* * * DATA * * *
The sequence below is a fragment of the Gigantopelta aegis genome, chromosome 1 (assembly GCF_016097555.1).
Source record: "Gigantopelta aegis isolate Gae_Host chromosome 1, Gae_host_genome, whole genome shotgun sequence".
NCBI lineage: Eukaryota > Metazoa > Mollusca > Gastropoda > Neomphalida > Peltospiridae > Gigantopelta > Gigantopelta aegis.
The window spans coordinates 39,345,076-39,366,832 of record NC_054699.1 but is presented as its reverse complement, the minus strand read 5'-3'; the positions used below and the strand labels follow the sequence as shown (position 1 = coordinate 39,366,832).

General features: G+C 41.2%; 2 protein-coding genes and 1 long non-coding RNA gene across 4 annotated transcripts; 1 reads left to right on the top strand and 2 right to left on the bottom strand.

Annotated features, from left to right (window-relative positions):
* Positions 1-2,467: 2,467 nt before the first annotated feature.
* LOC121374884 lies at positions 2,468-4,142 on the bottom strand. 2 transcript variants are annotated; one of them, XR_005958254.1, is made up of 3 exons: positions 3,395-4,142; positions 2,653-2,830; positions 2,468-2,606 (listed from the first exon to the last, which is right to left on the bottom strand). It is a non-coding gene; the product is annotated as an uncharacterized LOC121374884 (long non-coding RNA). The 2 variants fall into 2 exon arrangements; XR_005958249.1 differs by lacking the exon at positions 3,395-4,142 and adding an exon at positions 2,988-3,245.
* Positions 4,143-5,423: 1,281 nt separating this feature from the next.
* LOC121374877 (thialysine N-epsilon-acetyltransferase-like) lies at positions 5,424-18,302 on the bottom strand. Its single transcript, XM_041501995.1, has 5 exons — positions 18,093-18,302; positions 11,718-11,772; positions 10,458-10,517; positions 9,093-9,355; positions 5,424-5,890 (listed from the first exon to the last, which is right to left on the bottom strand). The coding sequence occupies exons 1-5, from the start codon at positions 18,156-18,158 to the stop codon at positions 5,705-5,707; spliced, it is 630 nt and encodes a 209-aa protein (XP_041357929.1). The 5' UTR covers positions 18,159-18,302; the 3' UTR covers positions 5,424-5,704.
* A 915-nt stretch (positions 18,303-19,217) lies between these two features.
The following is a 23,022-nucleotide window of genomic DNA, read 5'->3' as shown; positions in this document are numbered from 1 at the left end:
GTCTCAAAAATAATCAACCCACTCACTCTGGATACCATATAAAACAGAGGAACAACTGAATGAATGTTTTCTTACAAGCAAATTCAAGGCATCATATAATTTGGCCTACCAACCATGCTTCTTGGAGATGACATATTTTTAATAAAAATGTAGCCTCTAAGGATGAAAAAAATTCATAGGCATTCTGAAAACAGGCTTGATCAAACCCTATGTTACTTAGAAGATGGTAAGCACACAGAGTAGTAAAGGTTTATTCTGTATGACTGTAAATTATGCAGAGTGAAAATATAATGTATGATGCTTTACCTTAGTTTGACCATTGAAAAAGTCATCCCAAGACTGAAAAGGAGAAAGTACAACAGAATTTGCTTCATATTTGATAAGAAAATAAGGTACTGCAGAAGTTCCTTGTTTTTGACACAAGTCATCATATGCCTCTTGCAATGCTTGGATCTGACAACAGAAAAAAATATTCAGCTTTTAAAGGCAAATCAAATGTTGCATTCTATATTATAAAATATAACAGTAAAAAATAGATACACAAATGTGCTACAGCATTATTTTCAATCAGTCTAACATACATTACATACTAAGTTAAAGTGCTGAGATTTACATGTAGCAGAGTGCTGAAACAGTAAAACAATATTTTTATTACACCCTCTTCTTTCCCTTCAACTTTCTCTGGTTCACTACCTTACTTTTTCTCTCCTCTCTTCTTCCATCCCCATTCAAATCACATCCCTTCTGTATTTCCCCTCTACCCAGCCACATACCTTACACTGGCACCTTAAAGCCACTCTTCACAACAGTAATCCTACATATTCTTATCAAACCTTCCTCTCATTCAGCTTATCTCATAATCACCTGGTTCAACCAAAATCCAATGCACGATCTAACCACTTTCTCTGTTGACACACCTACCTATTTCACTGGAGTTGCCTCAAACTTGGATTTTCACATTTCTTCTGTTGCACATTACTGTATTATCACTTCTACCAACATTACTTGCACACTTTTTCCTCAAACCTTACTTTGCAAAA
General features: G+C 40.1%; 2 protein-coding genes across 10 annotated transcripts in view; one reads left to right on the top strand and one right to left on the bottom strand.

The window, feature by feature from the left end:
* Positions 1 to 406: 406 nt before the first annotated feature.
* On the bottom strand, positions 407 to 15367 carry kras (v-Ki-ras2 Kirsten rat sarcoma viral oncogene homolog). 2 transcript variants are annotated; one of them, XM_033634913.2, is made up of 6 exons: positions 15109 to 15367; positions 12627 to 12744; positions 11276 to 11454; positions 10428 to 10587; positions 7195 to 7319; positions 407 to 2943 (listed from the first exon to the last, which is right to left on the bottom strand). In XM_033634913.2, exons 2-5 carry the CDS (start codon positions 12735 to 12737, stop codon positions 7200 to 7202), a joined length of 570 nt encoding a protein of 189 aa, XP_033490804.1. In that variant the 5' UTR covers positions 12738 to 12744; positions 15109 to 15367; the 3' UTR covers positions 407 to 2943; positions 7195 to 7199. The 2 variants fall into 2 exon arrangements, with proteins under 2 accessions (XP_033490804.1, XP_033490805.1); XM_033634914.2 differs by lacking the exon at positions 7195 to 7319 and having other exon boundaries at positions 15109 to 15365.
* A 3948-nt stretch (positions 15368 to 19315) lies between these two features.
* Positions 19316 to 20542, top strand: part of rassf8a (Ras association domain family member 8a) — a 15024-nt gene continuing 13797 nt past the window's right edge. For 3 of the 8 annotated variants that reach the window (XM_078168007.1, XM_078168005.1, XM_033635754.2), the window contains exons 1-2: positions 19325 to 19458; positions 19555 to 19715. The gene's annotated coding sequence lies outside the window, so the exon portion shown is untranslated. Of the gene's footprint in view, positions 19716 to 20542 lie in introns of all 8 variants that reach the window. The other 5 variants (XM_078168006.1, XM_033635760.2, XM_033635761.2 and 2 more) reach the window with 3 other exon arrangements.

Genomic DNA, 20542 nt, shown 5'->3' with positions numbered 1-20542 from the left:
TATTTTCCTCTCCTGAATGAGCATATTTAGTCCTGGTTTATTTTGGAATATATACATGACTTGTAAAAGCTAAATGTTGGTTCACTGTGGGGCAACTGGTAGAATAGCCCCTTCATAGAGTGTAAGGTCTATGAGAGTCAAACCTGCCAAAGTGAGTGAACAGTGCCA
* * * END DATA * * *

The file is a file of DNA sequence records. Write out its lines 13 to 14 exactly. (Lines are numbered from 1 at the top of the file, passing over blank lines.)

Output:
GTCTCAAAAATAATCAACCCACTCACTCTGGATACCATATAAAACAGAGGAACAACTGAATGAATGTTTTCTTACAAGCAAATTCAAGGCATCATATAATTTGGCCTACCAACCATGCTTCTTGGAGATGACATATTTTTAATAAAAATGTAGCCTCTAAGGATGAAAAAAATTCATAGGCATTCTGAAAACAGGCTTGATCAAACCCTATGTTACTTAGAAGATGGTAAGCACACAGAGTAGTAAAGGTTTATTCTGTATGACTGTAAATTATGCAGAGTGAAAATATAATGTATGATGCTTTACCTTAGTTTGACCATTGAAAAAGTCATCCCAAGACTGAAAAGGAGAAAGTACAACAGAATTTGCTTCATATTTGATAAGAAAATAAGGTACTGCAGAAGTTCCTTGTTTTTGACACAAGTCATCATATGCCTCTTGCAATGCTTGGATCTGACAACAGAAAAAAATATTCAGCTTTTAAAGGCAAATCAAATGTTGCATTCTATATTATAAAATATAACAGTAAAAAATAGATACACAAATGTGCTACAGCATTATTTTCAATCAGTCTAACATACATTACATACTAAGTTAAAGTGCTGAGATTTACATGTAGCAGAGTGCTGAAACAGTAAAACAATATTTTTATTACACCCTCTTCTTTCCCTTCAACTTTCTCTGGTTCACTACCTTACTTTTTCTCTCCTCTCTTCTTCCATCCCCATTCAAATCACATCCCTTCTGTATTTCCCCTCTACCCAGCCACATACCTTACACTGGCACCTTAAAGCCACTCTTCACAACAGTAATCCTACATATTCTTATCAAACCTTCCTCTCATTCAGCTTATCTCATAATCACCTGGTTCAACCAAAATCCAATGCACGATCTAACCACTTTCTCTGTTGACACACCTACCTATTTCACTGGAGTTGCCTCAAACTTGGATTTTCACATTTCTTCTGTTGCACATTACTGTATTATCACTTCTACCAACATTACTTGCACACTTTTTCCTCAAACCTTACTTTGCAAAA
General features: G+C 40.1%; 2 protein-coding genes across 10 annotated transcripts in view; one reads left to right on the top strand and one right to left on the bottom strand.